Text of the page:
In real estate it’s all about location and the same way to succeed in information security risk assessment, it’s all about precise profiling of a system under review. The system profile sets the boundaries of an assessment and the reviewer includes or excludes assets in the review based on their criticality and sensitivity and the business objective of an assessment. A poorly defined system profile will result in a poor quality risk assessment effort, and puts the system at unnecessary risk. A well defined system profile covers all the unacceptable risks to the system and hence is the precursor to a successful risk assessment.

In order to understand business and operational risks, before setting up the scope of an assessment the system under review needs to be profiled with the business owner or system custodian.  For an effective system profile, it is necessary to understand the objective of an assessment, needs driving the project and any inherent threats and weaknesses to the system. In a system profile the reviewer finds out all the main business functions performed by the system and its contribution to the key business objectives is determined. These business objectives will drive the data classification and system criticality of the system profile.  The business impact rating is determined based on financial, operational, technological and physical threats to the confidentiality, integrity and availability of the system

System Interdependencies and Interfaces:

System boundaries identify where one system begins and other one ends. Determining all the interfaces to other systems is an important part of profiling the system. An interface is a connection between two systems, so most systems have multiple interfaces. The reviewer needs to determine what kind of communication and authentication protocols are utilized in the interfaces and how often the passwords are changed on these interfaces. To cover all the related interdependencies of a system, all the relevant application, operating systems, hardware, communication protocol, network topology, dataflow architecture needs to be profiled.  All the applications and operating systems (current release, life cycle, patch cycle) authentication and authorization details need to be evaluated as well. (Who needs authorized access, how often, and are there any exceptions?)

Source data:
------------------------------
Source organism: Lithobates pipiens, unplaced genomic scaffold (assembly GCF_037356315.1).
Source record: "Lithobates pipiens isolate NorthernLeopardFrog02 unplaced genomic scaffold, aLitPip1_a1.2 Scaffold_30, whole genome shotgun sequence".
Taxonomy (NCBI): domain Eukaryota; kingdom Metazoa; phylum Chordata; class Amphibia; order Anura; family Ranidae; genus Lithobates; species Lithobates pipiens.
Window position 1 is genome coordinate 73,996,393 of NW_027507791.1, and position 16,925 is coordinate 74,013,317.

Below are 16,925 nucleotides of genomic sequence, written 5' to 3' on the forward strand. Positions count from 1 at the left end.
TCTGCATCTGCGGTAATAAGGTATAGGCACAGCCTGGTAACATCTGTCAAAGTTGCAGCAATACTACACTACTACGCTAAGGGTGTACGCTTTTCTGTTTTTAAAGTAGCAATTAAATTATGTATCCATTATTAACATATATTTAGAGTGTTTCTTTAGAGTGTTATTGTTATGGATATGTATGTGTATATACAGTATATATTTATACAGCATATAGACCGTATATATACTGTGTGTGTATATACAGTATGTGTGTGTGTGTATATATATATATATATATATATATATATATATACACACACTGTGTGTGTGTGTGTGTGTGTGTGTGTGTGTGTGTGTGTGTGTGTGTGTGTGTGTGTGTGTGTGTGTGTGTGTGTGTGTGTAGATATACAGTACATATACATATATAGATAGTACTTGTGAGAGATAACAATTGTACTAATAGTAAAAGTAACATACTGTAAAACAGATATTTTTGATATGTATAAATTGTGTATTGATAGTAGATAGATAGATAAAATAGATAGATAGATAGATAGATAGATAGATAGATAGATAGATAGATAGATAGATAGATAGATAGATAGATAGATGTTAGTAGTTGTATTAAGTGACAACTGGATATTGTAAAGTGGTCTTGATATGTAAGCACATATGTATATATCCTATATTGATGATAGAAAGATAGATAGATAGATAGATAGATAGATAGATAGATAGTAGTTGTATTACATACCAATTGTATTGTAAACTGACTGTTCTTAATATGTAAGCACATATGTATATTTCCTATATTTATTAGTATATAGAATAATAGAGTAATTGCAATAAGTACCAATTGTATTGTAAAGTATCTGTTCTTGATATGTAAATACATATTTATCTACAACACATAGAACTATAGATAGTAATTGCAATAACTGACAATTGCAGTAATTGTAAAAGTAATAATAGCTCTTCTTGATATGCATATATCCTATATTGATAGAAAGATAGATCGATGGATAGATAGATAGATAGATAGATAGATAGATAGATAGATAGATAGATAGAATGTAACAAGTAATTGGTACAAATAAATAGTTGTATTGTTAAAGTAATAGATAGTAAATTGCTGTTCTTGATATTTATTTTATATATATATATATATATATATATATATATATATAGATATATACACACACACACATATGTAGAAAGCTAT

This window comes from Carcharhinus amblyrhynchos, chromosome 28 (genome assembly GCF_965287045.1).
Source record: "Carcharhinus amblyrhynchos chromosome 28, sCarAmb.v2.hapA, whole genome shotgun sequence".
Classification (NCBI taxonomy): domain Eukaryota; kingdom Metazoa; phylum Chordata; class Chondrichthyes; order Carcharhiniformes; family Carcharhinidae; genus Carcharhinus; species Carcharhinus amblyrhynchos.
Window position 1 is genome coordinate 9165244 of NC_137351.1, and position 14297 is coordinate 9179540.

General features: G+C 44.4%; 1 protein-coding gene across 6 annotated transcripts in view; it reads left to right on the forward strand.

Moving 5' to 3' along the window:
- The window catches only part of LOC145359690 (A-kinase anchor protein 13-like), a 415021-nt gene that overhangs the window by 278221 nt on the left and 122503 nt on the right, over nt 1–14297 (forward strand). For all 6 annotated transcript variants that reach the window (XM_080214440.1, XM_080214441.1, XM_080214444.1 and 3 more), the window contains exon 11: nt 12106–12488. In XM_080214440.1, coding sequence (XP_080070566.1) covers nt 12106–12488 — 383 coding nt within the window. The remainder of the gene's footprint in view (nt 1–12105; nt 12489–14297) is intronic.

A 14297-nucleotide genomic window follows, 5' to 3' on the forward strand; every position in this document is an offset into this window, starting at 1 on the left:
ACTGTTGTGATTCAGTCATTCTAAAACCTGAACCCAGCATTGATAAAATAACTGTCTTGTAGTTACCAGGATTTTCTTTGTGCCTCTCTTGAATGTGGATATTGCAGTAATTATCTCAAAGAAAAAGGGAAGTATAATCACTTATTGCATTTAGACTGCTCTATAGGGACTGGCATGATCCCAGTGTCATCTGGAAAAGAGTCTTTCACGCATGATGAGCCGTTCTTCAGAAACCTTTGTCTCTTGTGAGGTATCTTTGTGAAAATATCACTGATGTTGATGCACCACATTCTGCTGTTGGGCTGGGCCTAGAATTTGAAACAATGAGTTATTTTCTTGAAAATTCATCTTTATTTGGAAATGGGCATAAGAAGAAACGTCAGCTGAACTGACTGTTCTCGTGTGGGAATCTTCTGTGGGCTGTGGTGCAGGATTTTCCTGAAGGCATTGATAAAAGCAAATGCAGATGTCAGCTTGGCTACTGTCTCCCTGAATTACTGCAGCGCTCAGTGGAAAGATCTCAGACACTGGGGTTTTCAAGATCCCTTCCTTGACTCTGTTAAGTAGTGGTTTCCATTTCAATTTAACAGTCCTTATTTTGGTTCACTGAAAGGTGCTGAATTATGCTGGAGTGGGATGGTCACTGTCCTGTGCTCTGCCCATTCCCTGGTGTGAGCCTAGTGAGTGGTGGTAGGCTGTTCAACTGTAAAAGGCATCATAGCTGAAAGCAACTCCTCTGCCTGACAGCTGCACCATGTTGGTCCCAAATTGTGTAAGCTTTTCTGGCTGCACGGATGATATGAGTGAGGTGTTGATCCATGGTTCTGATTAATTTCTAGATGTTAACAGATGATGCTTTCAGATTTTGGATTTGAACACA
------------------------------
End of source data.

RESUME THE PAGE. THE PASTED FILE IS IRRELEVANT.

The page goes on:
The best way to gather relevant information for an accurate profile is to conduct on-site interviews with the business owner and relevant subject matter experts. In addition, questionnaires, document review and scanning tools can be utilized as well.  Based on the system criticality and data classification and all the other relevant threats to the system, the overall business risk to the system is determined which is based on a (high, medium and low) scale. A carefully done system profile is integral to a sound risk assessment and ensures a common understanding of the system under review. Several business functions can utilize this valuable data and valid security decisions can be made.

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